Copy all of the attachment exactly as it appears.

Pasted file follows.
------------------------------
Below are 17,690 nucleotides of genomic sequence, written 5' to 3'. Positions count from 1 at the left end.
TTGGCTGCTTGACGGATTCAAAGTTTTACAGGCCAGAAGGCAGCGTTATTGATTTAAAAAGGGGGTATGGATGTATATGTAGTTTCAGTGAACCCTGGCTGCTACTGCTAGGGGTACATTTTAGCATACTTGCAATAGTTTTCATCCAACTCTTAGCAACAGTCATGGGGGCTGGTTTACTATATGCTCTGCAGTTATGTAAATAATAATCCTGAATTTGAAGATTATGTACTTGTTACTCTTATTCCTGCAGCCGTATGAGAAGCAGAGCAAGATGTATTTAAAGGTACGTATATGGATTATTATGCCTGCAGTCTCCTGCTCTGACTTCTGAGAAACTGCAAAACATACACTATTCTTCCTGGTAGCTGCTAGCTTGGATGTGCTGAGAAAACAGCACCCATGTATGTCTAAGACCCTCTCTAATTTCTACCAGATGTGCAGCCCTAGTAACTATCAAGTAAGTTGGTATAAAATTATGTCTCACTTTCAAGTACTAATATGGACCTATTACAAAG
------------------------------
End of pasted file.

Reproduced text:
Below are 17,690 nucleotides of genomic sequence, written 5' to 3'. Positions count from 1 at the left end.
TTGGCTGCTTGACGGATTCAAAGTTTTACAGGCCAGAAGGCAGCGTTATTGATTTAAAAAGGGGGTATGGATGTATATGTAGTTTCAGTGAACCCTGGCTGCTACTGCTAGGGGTACATTTTAGCATACTTGCAATAGTTTTCATCCAACTCTTAGCAACAGTCATGGGGGCTGGTTTACTATATGCTCTGCAGTTATGTAAATAATAATCCTGAATTTGAAGATTATGTACTTGTTACTCTTATTCCTGCAGCCGTATGAGAAGCAGAGCAAGATGTATTTAAAGGTACGTATATGGATTATTATGCCTGCAGTCTCCTGCTCTGACTTCTGAGAAACTGCAAAACATACACTATTCTTCCTGGTAGCTGCTAGCTTGGATGTGCTGAGAAAACAGCACCCATGTATGTCTAAGACCCTCTCTAATTTCTACCAGATGTGCAGCCCTAGTAACTATCAAGTAAGTTGGTATAAAATTATGTCTCACTTTCAAGTACTAATATGGACCTATTACAAAG